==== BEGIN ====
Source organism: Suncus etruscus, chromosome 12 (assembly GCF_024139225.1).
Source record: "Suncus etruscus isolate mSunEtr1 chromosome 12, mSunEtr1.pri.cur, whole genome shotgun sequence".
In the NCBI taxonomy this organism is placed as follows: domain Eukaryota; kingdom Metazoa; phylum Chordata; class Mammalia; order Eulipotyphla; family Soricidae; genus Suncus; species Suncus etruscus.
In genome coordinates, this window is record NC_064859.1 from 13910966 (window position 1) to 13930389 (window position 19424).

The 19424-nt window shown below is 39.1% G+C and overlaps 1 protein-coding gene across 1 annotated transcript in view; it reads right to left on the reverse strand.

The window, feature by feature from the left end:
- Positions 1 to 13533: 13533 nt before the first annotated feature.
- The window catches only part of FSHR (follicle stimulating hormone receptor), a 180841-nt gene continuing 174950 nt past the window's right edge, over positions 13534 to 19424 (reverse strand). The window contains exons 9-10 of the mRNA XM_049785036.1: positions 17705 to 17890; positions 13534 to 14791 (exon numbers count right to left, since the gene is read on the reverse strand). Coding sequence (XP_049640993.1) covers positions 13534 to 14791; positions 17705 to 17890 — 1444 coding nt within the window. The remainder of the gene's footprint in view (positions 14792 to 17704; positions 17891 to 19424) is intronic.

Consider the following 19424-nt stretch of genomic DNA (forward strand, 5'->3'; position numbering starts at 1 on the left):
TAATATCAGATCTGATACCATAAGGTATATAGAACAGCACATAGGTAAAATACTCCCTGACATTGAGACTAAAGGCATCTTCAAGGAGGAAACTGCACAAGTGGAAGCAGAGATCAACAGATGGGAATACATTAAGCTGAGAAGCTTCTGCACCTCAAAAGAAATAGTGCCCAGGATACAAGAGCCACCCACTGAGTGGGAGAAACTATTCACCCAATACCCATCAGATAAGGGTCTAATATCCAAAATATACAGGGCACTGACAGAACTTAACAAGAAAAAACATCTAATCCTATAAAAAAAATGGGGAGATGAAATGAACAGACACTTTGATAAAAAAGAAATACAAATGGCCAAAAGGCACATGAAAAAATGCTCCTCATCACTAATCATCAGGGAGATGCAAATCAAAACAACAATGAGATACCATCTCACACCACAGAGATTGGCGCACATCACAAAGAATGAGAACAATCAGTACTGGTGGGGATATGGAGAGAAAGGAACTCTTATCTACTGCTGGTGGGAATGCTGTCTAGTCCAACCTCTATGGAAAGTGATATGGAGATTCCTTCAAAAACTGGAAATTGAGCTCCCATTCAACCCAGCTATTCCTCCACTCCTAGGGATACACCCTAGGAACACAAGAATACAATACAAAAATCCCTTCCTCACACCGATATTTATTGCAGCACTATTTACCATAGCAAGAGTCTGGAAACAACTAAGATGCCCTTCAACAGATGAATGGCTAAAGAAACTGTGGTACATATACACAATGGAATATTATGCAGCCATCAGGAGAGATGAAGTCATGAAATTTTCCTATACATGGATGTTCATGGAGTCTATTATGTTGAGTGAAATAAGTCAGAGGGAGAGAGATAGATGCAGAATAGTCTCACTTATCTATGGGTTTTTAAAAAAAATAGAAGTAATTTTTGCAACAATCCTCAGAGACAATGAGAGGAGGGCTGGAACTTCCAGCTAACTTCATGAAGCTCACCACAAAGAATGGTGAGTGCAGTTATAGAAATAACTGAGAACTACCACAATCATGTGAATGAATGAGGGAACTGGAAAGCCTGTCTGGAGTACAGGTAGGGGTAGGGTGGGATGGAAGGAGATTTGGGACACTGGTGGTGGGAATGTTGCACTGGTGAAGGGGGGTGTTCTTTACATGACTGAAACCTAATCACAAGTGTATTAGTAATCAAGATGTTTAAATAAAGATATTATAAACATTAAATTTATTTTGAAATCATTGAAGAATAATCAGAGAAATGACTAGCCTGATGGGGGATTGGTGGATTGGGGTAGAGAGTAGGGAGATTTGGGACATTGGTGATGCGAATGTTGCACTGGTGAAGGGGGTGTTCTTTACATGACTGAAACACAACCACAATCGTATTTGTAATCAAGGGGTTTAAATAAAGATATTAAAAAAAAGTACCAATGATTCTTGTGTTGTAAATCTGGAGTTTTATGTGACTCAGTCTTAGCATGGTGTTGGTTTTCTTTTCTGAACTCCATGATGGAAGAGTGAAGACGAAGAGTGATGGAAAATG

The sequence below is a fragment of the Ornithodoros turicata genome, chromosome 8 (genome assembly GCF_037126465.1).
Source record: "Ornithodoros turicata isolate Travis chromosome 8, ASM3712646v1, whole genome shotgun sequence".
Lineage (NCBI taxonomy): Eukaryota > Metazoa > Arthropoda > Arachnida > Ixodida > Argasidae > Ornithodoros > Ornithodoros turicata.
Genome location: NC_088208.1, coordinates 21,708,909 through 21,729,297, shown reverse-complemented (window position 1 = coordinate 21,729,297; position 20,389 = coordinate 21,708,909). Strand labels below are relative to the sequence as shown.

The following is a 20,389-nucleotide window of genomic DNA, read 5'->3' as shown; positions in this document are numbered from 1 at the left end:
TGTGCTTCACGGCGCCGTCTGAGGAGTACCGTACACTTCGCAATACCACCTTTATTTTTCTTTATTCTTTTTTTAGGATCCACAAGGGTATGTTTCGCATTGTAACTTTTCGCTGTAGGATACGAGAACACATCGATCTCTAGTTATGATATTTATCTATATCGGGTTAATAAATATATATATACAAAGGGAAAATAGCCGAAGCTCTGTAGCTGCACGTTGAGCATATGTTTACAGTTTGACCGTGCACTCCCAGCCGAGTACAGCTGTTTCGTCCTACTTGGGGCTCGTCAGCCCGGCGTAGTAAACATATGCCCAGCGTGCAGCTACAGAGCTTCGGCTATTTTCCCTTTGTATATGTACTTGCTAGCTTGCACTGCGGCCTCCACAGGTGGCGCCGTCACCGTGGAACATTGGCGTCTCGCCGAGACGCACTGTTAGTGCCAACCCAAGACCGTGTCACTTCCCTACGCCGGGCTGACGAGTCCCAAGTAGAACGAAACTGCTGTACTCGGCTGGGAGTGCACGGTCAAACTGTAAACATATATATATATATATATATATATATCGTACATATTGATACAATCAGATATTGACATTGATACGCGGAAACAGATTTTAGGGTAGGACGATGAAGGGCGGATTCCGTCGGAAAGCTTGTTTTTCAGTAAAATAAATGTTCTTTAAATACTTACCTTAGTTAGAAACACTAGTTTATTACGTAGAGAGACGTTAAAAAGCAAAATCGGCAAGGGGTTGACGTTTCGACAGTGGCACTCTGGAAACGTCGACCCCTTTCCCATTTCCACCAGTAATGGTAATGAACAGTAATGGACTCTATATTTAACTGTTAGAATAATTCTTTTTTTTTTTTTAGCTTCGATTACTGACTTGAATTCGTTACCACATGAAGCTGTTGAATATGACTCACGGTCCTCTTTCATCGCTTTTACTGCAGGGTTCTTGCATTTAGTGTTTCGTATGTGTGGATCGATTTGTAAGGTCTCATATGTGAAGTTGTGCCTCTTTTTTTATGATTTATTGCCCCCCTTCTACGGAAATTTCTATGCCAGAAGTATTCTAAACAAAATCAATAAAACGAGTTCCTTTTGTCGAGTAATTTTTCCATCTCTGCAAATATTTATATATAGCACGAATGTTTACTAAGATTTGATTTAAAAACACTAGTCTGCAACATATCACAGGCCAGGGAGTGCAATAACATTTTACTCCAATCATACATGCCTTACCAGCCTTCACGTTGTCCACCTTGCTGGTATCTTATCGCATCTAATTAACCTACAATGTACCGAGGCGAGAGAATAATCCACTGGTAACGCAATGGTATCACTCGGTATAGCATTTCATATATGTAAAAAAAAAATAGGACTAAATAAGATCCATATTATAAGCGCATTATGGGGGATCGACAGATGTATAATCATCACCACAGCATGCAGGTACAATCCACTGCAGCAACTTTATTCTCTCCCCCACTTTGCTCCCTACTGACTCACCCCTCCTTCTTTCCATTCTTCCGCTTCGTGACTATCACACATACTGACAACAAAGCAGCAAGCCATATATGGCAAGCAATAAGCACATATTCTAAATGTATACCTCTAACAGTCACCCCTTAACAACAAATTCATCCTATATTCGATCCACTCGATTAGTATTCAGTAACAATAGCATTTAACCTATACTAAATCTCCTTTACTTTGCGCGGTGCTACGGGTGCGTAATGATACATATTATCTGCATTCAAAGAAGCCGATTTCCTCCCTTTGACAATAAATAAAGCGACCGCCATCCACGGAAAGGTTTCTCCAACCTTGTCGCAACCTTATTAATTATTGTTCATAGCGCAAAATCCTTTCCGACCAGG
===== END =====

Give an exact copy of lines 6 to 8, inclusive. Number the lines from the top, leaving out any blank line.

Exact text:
The window, feature by feature from the left end:
- Positions 1 to 13533: 13533 nt before the first annotated feature.
- The window catches only part of FSHR (follicle stimulating hormone receptor), a 180841-nt gene continuing 174950 nt past the window's right edge, over positions 13534 to 19424 (reverse strand). The window contains exons 9-10 of the mRNA XM_049785036.1: positions 17705 to 17890; positions 13534 to 14791 (exon numbers count right to left, since the gene is read on the reverse strand). Coding sequence (XP_049640993.1) covers positions 13534 to 14791; positions 17705 to 17890 — 1444 coding nt within the window. The remainder of the gene's footprint in view (positions 14792 to 17704; positions 17891 to 19424) is intronic.